The times they are a changin’ or at least we all like to think so. But, if we are being honest, there is still a lot that needs sorting in the modern world...an awful lot! Generations have moved on but the spewed up bile of the social media age has sometimes made us want to just tap out completely, with extreme forces of hate coming in from both sides of the spectrum. However, it is important to look past the screaming and shouting online, and see that there is hope out there, even in a fragmented world like this one. Though the horrors of history should not be erased or ever forgotten as we look towards that hope. But, what happens when remnants of such history still remain in the present? Antebellum, the new horror from writers/directors Gerard Bush and Christopher Renz, stretches its stained wings in this very dark area.
The film sees writer and activist Veronica Henley (Janelle Monáe) forced to re-live the hopelessness of the years of black slavery, in a waking nightmare that there seems to be no waking up from. Antebellum is promoted as coming from “the producers of Get Out and Us”, though Jordan Peele’s works undoubtedly take more subtle approaches than this one. For that matter, Antebellum is lightyears away from subtle (lacking some of the social commentary or satire of the above) in the important points it raises of how aggressive racism, engrained in the poison roots of the nation’s past, still exists in powerful sectors of America.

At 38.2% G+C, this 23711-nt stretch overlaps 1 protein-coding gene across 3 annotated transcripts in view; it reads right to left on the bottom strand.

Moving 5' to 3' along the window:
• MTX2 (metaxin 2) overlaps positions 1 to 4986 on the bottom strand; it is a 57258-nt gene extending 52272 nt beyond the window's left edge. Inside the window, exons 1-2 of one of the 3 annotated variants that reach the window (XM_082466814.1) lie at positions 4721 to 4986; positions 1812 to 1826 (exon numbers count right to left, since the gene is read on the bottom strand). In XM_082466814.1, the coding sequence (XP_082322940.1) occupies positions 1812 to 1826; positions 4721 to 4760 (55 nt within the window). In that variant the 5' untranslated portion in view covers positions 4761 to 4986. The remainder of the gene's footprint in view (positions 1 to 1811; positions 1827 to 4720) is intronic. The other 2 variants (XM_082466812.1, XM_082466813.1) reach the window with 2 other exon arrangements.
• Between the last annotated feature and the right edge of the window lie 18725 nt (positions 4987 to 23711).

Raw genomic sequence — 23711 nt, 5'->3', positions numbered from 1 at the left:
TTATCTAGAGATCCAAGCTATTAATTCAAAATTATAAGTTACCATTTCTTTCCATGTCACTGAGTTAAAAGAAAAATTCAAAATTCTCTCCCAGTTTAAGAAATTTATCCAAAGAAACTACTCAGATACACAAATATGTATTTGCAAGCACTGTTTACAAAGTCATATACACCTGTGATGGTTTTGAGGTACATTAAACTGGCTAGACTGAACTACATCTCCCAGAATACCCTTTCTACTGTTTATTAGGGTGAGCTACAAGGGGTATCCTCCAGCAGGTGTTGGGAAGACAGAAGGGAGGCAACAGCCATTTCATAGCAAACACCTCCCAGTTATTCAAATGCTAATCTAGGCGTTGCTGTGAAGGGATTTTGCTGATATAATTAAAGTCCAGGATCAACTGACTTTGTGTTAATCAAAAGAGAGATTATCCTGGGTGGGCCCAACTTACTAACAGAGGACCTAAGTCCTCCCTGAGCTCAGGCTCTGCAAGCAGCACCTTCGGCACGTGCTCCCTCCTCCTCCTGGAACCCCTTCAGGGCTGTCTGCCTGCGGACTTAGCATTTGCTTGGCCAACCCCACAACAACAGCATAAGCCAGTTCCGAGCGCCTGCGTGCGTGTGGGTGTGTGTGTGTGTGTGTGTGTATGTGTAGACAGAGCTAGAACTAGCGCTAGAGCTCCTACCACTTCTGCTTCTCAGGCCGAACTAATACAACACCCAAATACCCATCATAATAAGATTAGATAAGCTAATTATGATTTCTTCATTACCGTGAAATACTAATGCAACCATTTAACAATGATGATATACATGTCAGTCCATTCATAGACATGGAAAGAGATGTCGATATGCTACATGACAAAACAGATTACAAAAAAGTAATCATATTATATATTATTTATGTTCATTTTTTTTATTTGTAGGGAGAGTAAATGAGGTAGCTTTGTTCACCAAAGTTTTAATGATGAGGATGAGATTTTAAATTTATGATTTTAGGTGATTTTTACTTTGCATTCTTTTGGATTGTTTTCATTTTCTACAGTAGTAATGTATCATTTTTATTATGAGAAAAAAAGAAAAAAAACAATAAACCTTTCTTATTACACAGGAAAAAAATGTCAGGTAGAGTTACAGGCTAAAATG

However, while some might justifiably call it exploitative, as it attempts blending the real horrors uncomprimisingly depicted in the likes of Steve McQueen’s Oscar winning 12 Years A Slave, with the big reveal gimmickry of noughties M. Night Shymalan thrillers like The Village (an especially strong comparison here), Antebellum does still manage to hold the attention thanks to the power it harnesses from its subject.
Monáe offers a strong headline performance which boldly leads the film along, as the viewer judges exactly where things are going, and once they get there, she unleashes a retributive ferocity (that recalls Django Unchained) which comes as a gratification for the character and viewer, considering what actions occurs in the lead up. Charismatic support (if some of it is rather sadly fleeting sometimes) comes from Marque Richardson and Gabourey Sidibe, while Sweetheart’s Kiersey Clemons also makes emotive impact in a limited role.
Antebellum is a film that will lose many at its twist or with its attempts to mesh the historically harrowing with the twisty thriller but in spite of this, the premise is still one with its share of powerful images. As Pedro Luque’s cinematography is very striking but also quite lingeringly brutal or bleak, linking our turbulent present day with the blood-stained flag of the confederacy era in America.
Release Date: April 2nd (Sky Cinema)